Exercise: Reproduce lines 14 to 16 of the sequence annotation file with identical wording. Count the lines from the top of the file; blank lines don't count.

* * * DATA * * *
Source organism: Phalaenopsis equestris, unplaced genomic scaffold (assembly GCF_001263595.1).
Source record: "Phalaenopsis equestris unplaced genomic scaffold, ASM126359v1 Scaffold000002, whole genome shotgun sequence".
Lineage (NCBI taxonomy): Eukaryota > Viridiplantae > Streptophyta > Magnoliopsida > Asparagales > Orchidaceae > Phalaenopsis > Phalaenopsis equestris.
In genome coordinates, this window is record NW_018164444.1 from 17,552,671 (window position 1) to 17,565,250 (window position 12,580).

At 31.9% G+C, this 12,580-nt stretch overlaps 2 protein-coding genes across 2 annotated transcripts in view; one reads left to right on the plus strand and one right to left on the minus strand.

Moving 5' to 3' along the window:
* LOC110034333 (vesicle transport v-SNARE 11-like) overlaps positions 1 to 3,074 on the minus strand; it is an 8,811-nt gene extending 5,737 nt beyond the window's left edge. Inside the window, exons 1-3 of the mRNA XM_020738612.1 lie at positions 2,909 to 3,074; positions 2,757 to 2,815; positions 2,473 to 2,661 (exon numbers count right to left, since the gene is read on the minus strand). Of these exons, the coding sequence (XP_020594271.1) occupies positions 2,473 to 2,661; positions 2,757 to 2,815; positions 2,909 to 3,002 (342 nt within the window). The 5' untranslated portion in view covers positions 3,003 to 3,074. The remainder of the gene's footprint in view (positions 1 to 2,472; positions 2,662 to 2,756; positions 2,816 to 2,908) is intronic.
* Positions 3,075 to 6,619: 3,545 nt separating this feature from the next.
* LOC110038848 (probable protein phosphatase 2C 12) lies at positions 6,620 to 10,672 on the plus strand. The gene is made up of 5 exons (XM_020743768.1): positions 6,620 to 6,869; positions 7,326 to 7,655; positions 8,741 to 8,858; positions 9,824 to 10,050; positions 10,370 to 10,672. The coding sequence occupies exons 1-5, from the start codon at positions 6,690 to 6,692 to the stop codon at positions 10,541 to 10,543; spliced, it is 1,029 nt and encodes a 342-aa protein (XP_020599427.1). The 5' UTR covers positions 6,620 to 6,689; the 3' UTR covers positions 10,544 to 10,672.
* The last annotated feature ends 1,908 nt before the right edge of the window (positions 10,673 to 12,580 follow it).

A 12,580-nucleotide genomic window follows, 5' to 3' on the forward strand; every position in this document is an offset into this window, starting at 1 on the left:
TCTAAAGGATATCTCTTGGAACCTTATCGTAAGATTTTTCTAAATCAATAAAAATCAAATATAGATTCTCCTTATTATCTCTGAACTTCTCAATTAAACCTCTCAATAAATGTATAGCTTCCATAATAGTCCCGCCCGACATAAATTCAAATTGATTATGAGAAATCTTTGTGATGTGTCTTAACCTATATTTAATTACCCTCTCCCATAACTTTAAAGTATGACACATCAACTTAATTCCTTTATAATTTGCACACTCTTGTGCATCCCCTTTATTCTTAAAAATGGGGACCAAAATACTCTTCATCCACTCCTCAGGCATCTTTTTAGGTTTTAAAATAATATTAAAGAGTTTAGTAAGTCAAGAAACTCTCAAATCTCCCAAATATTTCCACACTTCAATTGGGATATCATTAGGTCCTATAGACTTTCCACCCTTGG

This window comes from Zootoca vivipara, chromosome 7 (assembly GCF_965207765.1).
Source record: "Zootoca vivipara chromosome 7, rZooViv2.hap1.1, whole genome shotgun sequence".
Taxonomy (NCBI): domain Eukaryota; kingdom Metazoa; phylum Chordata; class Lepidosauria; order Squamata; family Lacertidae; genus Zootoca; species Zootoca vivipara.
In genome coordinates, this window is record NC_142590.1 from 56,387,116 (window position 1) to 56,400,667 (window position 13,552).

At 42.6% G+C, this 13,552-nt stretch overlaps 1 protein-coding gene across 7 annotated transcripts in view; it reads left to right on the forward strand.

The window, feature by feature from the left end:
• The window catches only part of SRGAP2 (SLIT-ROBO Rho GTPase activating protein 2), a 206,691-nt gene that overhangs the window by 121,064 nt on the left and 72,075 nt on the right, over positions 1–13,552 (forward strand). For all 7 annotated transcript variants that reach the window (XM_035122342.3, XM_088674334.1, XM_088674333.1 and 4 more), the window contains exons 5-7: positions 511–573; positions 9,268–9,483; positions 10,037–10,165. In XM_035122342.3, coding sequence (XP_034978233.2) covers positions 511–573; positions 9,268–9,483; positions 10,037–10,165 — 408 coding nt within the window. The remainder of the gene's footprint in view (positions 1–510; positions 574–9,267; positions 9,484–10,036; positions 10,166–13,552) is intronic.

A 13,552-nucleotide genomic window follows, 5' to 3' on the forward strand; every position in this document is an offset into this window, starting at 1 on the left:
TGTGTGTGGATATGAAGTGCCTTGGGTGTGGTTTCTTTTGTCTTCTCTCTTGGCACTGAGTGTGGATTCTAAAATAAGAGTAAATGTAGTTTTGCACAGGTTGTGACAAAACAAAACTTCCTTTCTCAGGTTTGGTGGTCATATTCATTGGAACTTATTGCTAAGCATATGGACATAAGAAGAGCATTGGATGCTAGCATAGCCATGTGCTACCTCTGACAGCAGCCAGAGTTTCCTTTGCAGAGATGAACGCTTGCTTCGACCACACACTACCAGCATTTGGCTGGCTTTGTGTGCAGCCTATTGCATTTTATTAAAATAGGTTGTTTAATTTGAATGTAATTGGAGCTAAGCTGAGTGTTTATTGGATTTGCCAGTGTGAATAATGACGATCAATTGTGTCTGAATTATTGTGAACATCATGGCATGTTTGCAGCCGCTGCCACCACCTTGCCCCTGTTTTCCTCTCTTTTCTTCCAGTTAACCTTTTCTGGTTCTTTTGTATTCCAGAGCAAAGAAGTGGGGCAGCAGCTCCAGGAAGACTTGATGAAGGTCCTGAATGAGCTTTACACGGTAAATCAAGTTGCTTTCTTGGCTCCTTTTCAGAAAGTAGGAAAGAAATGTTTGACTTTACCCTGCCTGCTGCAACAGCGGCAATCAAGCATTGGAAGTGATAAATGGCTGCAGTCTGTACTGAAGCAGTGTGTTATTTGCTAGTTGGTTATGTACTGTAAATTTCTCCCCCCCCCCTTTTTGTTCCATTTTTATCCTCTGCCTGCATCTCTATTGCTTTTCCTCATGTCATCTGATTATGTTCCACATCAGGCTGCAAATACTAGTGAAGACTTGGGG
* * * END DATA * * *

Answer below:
Source record: "Zootoca vivipara chromosome 7, rZooViv2.hap1.1, whole genome shotgun sequence".
Taxonomy (NCBI): domain Eukaryota; kingdom Metazoa; phylum Chordata; class Lepidosauria; order Squamata; family Lacertidae; genus Zootoca; species Zootoca vivipara.
In genome coordinates, this window is record NC_142590.1 from 56,387,116 (window position 1) to 56,400,667 (window position 13,552).